These letters were followed by letters to the editor to all the publications which had quoted Nolle as a source. Here's an excerpt from a note to the LA Times:
"As a journalist and media critic I believe that it is important to hold sources accountable for the substance of their comments -- particularly when the mere mention of their names in a major publication like the Los Angeles Times reaps for them a tremendous public relations benefit. Nolle is a small-time independent consultant -- his corporation, Cimi Corp, has a staff of two -- who has parlayed himself into an international authority mainly on the strength of his regular appearances as a source in telecommunications-related feature articles (he was also recently quoted in the Economist). He always argues strongly in favor of further regulation and commercialization of the internet, and is taken seriously despite the fact that he is in bad standing with the state of New Jersey as a corporate officer precisely because of his failure to comply with regulatory practices.
Matt Taibbi, etc."
The ratfucking continued. A call to the answering machine of Ed and Marilyn Mathany, neighbors of Nolle's on Andover Court. "This is a message for the Mathany's," I said. "My name is Adam Moskowitz of the Drug Enforcement Agency in Newark... I'd like to ask you a few questions if you could, not about you, but about your neighbor, Tom Nolle... Please call me in Newark at 973-273-5000."
Next up: Nolle's cherished "Netwatcher" newsletter. The extent to which this newsletter symbolizes Nolle's sizable intellectual pretensions (one graphic on the site, meant to represent the CEO, showed a sort of sleek futuristic humanoid with an overcharged brain bursting out of its skull-casing with unruly electrical currents) can not be underestimated. Here is Nolle discussing the ground rules for consumption of "Netwatcher." Readers please take note of the section, in the second paragraph, where Nolle explains that the potential subscriber must be good enough to meet Nolle's high standards before he will even deign to sell him his $195 subscription:
"Approximately a year of back issue extracts are available here on our website. About a third of the content in a given issue is held for subscribers only. The December Annual Technology Forecast and the Market Area Focus section are never provided online. We recommend that you review these to measure their value to you before you subscribe. We will not provide samples of complete issues, so please don't bother to ask.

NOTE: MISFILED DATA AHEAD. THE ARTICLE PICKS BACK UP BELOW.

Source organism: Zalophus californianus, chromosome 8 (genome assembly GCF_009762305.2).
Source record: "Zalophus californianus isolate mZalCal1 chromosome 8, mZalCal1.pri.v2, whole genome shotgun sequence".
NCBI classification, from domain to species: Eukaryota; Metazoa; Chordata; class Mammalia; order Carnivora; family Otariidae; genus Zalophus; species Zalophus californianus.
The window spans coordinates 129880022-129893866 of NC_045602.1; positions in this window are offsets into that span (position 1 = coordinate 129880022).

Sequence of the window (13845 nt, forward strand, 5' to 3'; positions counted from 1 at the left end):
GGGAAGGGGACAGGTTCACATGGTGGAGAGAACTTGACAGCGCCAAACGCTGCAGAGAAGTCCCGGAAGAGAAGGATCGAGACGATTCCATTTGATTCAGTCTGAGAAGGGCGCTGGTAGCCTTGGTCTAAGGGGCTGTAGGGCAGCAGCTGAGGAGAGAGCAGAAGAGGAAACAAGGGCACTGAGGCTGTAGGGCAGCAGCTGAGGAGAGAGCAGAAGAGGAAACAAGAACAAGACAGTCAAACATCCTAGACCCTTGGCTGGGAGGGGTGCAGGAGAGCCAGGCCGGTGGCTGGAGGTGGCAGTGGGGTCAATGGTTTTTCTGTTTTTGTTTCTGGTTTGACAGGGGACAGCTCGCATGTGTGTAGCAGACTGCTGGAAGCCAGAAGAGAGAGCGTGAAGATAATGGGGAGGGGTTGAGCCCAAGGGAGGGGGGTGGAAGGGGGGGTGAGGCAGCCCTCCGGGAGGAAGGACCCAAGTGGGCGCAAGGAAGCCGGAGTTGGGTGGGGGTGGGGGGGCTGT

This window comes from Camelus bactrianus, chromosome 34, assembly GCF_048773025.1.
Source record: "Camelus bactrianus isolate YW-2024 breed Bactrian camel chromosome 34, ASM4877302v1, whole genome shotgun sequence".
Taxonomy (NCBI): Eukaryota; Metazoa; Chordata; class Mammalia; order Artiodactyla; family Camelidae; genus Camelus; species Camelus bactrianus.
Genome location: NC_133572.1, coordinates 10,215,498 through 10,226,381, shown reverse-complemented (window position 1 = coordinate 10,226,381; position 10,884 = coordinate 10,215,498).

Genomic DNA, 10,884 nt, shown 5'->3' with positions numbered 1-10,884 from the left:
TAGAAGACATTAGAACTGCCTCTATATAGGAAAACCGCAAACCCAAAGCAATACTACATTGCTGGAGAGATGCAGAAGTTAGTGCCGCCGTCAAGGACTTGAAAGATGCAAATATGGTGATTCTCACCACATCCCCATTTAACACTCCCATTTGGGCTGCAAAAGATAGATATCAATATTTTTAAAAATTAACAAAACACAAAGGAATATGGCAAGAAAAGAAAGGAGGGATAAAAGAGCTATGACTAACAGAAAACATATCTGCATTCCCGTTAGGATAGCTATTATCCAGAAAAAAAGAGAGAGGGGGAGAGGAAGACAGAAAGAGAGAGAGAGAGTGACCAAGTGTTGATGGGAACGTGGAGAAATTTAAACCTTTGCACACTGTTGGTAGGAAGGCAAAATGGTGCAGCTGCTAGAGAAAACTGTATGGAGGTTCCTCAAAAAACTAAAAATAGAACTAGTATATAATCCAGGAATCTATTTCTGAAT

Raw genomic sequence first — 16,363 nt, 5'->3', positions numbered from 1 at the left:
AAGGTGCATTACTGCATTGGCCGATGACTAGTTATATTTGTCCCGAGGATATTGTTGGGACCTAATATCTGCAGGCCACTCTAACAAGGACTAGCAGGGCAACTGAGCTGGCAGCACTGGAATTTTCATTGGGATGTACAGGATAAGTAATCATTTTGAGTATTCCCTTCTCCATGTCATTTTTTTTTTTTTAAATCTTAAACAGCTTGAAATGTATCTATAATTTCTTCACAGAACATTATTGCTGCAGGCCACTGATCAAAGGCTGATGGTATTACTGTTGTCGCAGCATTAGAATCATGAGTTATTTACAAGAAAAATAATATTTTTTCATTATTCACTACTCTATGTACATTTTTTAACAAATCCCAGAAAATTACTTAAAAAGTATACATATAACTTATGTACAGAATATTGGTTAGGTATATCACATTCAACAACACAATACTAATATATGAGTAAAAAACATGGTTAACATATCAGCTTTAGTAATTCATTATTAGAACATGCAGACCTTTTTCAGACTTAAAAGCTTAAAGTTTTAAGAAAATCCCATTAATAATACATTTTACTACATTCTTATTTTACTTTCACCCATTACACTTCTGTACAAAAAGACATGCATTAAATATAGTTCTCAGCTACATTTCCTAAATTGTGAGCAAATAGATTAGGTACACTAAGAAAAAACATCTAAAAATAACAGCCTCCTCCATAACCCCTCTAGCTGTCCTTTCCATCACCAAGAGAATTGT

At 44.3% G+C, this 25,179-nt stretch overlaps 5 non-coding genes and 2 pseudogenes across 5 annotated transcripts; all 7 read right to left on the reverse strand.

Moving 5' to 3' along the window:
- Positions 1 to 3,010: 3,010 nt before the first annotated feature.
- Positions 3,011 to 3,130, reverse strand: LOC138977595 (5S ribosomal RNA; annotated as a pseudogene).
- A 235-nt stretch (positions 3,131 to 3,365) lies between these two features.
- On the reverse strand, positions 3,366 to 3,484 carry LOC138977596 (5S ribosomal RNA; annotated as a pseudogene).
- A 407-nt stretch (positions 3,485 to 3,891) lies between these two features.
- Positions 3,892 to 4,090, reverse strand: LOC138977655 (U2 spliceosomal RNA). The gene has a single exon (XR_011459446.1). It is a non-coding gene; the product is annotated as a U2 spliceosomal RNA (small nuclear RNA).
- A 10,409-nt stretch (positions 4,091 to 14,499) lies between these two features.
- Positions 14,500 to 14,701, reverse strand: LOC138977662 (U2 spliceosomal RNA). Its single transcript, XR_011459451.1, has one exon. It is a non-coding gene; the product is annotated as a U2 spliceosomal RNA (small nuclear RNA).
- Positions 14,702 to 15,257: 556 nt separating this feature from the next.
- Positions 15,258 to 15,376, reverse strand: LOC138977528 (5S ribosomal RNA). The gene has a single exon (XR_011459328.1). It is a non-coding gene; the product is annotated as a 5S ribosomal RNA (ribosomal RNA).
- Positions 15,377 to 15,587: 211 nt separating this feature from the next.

"Netwatcher is a controlled circulation publication for insiders in the telecommunications field. Those applying for subscription will be asked to provide proof of qualifications in the form of company affiliation, job title, etc. Subscriptions are $195.00 per year for individuals; company licenses are priced based on number of employees. Contact us for details on company license terms. Back issues are available to subscribers only, at a price of $25.00 per issue. All prices are in US dollars. Click here for subscription details.
"CIMI Corporation will pay a reward of $500.00 for information that leads to the successful prosecution of copyright infringements relating to Netwatcher. Please contact us if you believe you have uncovered such a practice."
Out of the country but in touch, Krazy Kevin immediately suggested an idea. We ourselves would violate Nolle's Netwatcher copyright, then call him up to claim the reward. Bounding into action, eXile webmaster Yegor Shipovalov posted a lengthy extract of Nolle's June issue (pulled from the site, despite the fact that Nolle expressly prohibited this) and posted it on our site, under a Dan Higgins byline.
A few hours later, Rudnitsky called the CimiCorp offices to claim the reward. He got Linda, apparently a younger woman with a heavy New Jersey accent, on the phone. Jake explained that he wanted to inform them of a copyright infringement involving Netwatcher, etc. etc. She listened politely for a few minutes, then asked Jake for his name and telephone number: